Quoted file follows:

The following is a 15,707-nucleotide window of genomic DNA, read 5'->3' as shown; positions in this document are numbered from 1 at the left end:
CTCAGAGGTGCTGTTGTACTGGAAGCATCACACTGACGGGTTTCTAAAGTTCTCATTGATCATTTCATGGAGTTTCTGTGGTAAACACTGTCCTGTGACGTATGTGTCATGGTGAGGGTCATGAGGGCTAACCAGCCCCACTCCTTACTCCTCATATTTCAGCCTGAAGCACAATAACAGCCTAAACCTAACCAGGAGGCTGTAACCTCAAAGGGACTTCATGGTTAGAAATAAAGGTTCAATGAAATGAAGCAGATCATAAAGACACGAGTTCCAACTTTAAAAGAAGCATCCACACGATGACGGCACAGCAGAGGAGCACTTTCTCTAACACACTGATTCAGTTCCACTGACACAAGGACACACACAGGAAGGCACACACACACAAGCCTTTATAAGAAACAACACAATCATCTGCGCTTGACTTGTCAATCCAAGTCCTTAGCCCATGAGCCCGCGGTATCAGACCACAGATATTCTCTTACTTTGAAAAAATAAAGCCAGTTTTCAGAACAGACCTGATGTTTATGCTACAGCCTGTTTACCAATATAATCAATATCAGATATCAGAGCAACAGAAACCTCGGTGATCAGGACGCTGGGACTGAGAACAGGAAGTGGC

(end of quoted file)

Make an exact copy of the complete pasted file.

The following is a 15,707-nucleotide window of genomic DNA, read 5'->3' as shown; positions in this document are numbered from 1 at the left end:
CTCAGAGGTGCTGTTGTACTGGAAGCATCACACTGACGGGTTTCTAAAGTTCTCATTGATCATTTCATGGAGTTTCTGTGGTAAACACTGTCCTGTGACGTATGTGTCATGGTGAGGGTCATGAGGGCTAACCAGCCCCACTCCTTACTCCTCATATTTCAGCCTGAAGCACAATAACAGCCTAAACCTAACCAGGAGGCTGTAACCTCAAAGGGACTTCATGGTTAGAAATAAAGGTTCAATGAAATGAAGCAGATCATAAAGACACGAGTTCCAACTTTAAAAGAAGCATCCACACGATGACGGCACAGCAGAGGAGCACTTTCTCTAACACACTGATTCAGTTCCACTGACACAAGGACACACACAGGAAGGCACACACACACAAGCCTTTATAAGAAACAACACAATCATCTGCGCTTGACTTGTCAATCCAAGTCCTTAGCCCATGAGCCCGCGGTATCAGACCACAGATATTCTCTTACTTTGAAAAAATAAAGCCAGTTTTCAGAACAGACCTGATGTTTATGCTACAGCCTGTTTACCAATATAATCAATATCAGATATCAGAGCAACAGAAACCTCGGTGATCAGGACGCTGGGACTGAGAACAGGAAGTGGC